Foreign power involvement risks linking Syria and Libya wars, experts warn.
Civilians are continuing to benefit from a months-long ceasefire in northern Syria, which has seen casualty numbers sharply fall to levels last seen in the early months of the civil war. Experts remain divided however, on how long this pause in fighting will last – and what it means for Syria and its divided people.
April and May 2020 marked the first complete months since the beginning of the Russian campaign in Syria in September 2015, in which Airwars did not monitor any civilian casualty allegations against Moscow. A ceasefire beginning in early March – and international pressure in the wake of the Covid-19 crisis – brought an end to months of violent air raids on Idlib governorate, which had killed up to 556 civilians.
On March 5th, 2020, Russia and Turkey reached agreement on a ceasefire in Idlib governorate, after recent escalations had led to the deaths of 36 Turkish soldiers. Terms included the provision of a 12 kilometre long safety corridor alongside the M4 highway, which connects Aleppo with Latakia; and joint patrols by Russian and Turkish forces.
“The reason why Russia signed the ceasefire is because it got what it wanted. Their endgame has always been to secure the integrity of the Syrian regime,” argues Alexey Khlebnikov, a Middle East expert and Russian foreign policy analyst with the Russian International Affairs Council (RIAC). “The priority in Idlib was never to take it over in its entirety. The campaign was not targeted at getting every centimetre. There were and there are two major goals: securing the M5, which connects Aleppo and Damascus, and the M4 highway, connecting Aleppo with Latakia.”
According to some experts, Turkey did less well out of that agreement. Gerhard Mangott, a professor at the University of Innsbruck specialising in international relations and security in the post-Soviet region, notes: “The ceasefire is a compromise between Russian and Turkish interests, with poor results for Turkey and good results for Russia. Turkey had set an ultimatum to the Syrian government to withdraw to the front line of April 2019, when Syrian and allied forces started their offensive in Idlib. Due to Russian pressure, Turkey had to accept the actual front line.”
Idlib offensive: at least 423 civilian deaths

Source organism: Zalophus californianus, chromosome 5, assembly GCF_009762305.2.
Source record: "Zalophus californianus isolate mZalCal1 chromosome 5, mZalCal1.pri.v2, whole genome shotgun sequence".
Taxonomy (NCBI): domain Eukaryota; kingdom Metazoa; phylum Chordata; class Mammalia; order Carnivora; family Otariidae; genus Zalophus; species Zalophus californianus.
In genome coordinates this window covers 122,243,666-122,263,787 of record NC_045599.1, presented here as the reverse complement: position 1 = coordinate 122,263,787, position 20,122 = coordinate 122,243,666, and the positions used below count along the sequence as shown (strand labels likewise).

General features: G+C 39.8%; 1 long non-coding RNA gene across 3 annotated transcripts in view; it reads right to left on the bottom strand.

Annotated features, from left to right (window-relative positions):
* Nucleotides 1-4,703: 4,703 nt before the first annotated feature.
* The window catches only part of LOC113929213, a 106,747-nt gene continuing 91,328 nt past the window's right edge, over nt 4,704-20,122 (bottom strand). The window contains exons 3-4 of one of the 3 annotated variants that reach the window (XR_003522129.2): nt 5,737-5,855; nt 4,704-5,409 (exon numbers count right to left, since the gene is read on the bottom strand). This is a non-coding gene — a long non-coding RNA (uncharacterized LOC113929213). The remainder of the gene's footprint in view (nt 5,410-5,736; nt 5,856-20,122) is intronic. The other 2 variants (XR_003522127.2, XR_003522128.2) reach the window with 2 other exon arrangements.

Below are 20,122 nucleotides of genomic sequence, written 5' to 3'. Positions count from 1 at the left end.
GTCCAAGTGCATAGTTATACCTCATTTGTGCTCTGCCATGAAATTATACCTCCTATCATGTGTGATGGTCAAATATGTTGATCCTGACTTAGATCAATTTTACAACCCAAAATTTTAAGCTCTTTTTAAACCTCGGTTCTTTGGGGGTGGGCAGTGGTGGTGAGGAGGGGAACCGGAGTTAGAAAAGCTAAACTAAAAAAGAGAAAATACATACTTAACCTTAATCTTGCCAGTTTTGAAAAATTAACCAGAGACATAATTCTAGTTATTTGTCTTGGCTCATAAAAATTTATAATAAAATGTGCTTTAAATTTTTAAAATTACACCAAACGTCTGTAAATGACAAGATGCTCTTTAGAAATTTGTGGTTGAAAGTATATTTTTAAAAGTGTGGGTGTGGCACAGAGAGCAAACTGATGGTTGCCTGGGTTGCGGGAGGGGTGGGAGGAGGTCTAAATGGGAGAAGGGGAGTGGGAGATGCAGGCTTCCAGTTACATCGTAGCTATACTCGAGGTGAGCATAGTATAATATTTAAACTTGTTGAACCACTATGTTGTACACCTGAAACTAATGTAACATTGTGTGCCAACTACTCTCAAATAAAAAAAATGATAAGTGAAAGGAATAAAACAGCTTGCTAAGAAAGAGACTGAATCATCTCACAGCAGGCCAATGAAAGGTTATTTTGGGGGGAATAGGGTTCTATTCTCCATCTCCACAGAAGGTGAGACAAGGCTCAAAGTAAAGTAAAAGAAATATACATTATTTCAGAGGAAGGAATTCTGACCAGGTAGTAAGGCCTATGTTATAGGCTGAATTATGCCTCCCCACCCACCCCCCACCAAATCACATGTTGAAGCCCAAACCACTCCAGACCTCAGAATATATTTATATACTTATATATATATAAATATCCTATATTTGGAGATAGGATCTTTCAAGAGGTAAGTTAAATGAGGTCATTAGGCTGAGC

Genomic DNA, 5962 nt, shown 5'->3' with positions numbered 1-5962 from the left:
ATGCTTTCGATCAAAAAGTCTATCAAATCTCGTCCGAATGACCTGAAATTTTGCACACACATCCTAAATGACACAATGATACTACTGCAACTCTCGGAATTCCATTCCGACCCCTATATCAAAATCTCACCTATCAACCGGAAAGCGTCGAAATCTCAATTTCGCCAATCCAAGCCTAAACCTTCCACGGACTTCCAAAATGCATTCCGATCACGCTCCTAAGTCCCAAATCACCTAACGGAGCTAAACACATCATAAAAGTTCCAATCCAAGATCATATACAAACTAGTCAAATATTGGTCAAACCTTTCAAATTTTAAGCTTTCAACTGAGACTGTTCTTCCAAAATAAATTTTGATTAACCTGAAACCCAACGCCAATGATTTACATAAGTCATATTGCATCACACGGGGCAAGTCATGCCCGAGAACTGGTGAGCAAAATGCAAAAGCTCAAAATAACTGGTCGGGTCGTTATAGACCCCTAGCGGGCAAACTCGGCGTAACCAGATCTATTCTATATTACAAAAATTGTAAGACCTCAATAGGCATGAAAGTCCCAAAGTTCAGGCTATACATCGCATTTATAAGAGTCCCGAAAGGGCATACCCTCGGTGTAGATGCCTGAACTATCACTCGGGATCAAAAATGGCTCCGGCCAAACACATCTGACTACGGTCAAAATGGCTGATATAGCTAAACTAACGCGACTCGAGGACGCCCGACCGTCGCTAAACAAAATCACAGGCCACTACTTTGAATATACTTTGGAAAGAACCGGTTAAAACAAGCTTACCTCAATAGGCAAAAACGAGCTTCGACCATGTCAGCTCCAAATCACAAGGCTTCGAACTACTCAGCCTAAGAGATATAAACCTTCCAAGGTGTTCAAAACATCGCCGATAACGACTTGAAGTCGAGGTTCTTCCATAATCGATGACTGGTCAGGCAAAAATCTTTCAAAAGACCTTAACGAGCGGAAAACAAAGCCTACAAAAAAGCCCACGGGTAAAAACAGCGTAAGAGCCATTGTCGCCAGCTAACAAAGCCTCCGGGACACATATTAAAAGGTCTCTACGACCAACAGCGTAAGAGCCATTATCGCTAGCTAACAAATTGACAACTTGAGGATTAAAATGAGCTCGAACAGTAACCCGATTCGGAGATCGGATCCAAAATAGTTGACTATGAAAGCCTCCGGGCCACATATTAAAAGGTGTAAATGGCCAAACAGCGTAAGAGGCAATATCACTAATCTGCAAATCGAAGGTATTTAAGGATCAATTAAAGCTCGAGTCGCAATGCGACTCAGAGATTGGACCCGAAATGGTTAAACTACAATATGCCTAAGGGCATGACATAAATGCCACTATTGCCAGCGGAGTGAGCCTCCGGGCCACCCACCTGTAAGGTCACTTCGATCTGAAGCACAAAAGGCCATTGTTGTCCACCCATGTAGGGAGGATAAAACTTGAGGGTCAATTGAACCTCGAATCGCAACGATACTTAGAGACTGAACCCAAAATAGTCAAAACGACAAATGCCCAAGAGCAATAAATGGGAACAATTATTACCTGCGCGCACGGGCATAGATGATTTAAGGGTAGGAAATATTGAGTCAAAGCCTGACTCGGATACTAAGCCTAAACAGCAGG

As the last remaining opposition stronghold, north west Syria was targeted heavily during a three-month campaign by the Assad regime and Russia as they sought to gain control of the region. Russian-backed pro-government forces (made up of Syrian Government forces, Hezbollah, and allied armed groups) attempted to push into both Idlib and Aleppo Governorates, and defeat remaining anti-government rebels.
The beginning of the offensive saw pro-government forces make quick advances against rebel troops. By the end of December 2019, the Assad government had captured large parts of the Ma’arat Al Nu’man countryside including Jarjnaz, the largest town in the area; and had completely encircled the main Turkish observation point in Sarman.
Then, following a short-lived ceasefire between January 9th and 15th, the Syrian Government made some of its most significant advances in Idlib since the civil war began in 2011. By January 28th, pro-government forces had managed to capture Ma’arat Al Nu’man, a city of major strategic and symbolic importance due to its position on the Aleppo-Damascus Highway, which serves as one of the country’s main economic arteries to areas under government control in northwestern Syria.
Just eight days later, the town of Saraqib – another locale which had served as a bastion against the Assad Government for many years – was captured. The following weeks saw more government advances including the full capture of the province of Aleppo for the first time since the outbreak of the civil war.
Russian airpower has been crucial to each pro-government advance. However, these military victories came at a catastrophic cost to civilians, in both Idlib and Aleppo. Heavily populated urban areas were pummelled before each incursion, with almost no respite for residents.